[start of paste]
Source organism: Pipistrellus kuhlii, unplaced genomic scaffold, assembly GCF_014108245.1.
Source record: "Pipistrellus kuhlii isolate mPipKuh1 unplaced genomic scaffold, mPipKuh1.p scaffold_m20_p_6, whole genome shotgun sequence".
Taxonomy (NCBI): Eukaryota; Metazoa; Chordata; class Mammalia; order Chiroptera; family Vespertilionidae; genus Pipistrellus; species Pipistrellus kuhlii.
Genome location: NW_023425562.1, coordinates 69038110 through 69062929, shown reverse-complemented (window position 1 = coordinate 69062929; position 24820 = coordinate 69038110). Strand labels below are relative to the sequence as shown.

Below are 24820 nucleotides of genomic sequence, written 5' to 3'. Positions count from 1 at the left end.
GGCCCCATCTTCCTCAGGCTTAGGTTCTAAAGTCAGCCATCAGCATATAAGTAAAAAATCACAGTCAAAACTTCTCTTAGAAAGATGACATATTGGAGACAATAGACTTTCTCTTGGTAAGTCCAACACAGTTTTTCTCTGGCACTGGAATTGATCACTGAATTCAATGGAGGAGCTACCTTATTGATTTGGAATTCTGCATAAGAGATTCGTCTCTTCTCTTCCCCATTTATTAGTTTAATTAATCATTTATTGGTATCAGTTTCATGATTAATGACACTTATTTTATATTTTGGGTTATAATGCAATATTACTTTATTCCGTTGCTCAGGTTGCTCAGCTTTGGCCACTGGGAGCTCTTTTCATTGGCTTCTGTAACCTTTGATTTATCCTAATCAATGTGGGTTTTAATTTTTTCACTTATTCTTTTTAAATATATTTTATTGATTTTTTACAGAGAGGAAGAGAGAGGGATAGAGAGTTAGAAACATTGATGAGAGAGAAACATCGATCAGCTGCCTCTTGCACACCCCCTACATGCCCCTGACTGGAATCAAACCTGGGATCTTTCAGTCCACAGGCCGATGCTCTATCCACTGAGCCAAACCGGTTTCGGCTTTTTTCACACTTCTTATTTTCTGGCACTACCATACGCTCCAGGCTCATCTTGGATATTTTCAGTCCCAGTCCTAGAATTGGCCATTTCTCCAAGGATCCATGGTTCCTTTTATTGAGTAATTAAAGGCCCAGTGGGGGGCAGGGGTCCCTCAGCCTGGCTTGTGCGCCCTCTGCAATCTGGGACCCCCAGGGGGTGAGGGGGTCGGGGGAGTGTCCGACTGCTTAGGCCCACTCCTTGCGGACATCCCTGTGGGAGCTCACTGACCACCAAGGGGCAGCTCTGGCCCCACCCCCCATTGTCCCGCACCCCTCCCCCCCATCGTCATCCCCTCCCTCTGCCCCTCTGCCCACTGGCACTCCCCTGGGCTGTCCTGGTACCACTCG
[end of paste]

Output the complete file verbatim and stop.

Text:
Source organism: Pipistrellus kuhlii, unplaced genomic scaffold, assembly GCF_014108245.1.
Source record: "Pipistrellus kuhlii isolate mPipKuh1 unplaced genomic scaffold, mPipKuh1.p scaffold_m20_p_6, whole genome shotgun sequence".
Taxonomy (NCBI): Eukaryota; Metazoa; Chordata; class Mammalia; order Chiroptera; family Vespertilionidae; genus Pipistrellus; species Pipistrellus kuhlii.
Genome location: NW_023425562.1, coordinates 69038110 through 69062929, shown reverse-complemented (window position 1 = coordinate 69062929; position 24820 = coordinate 69038110). Strand labels below are relative to the sequence as shown.

Below are 24820 nucleotides of genomic sequence, written 5' to 3'. Positions count from 1 at the left end.
GGCCCCATCTTCCTCAGGCTTAGGTTCTAAAGTCAGCCATCAGCATATAAGTAAAAAATCACAGTCAAAACTTCTCTTAGAAAGATGACATATTGGAGACAATAGACTTTCTCTTGGTAAGTCCAACACAGTTTTTCTCTGGCACTGGAATTGATCACTGAATTCAATGGAGGAGCTACCTTATTGATTTGGAATTCTGCATAAGAGATTCGTCTCTTCTCTTCCCCATTTATTAGTTTAATTAATCATTTATTGGTATCAGTTTCATGATTAATGACACTTATTTTATATTTTGGGTTATAATGCAATATTACTTTATTCCGTTGCTCAGGTTGCTCAGCTTTGGCCACTGGGAGCTCTTTTCATTGGCTTCTGTAACCTTTGATTTATCCTAATCAATGTGGGTTTTAATTTTTTCACTTATTCTTTTTAAATATATTTTATTGATTTTTTACAGAGAGGAAGAGAGAGGGATAGAGAGTTAGAAACATTGATGAGAGAGAAACATCGATCAGCTGCCTCTTGCACACCCCCTACATGCCCCTGACTGGAATCAAACCTGGGATCTTTCAGTCCACAGGCCGATGCTCTATCCACTGAGCCAAACCGGTTTCGGCTTTTTTCACACTTCTTATTTTCTGGCACTACCATACGCTCCAGGCTCATCTTGGATATTTTCAGTCCCAGTCCTAGAATTGGCCATTTCTCCAAGGATCCATGGTTCCTTTTATTGAGTAATTAAAGGCCCAGTGGGGGGCAGGGGTCCCTCAGCCTGGCTTGTGCGCCCTCTGCAATCTGGGACCCCCAGGGGGTGAGGGGGTCGGGGGAGTGTCCGACTGCTTAGGCCCACTCCTTGCGGACATCCCTGTGGGAGCTCACTGACCACCAAGGGGCAGCTCTGGCCCCACCCCCCATTGTCCCGCACCCCTCCCCCCCATCGTCATCCCCTCCCTCTGCCCCTCTGCCCACTGGCACTCCCCTGGGCTGTCCTGGTACCACTCG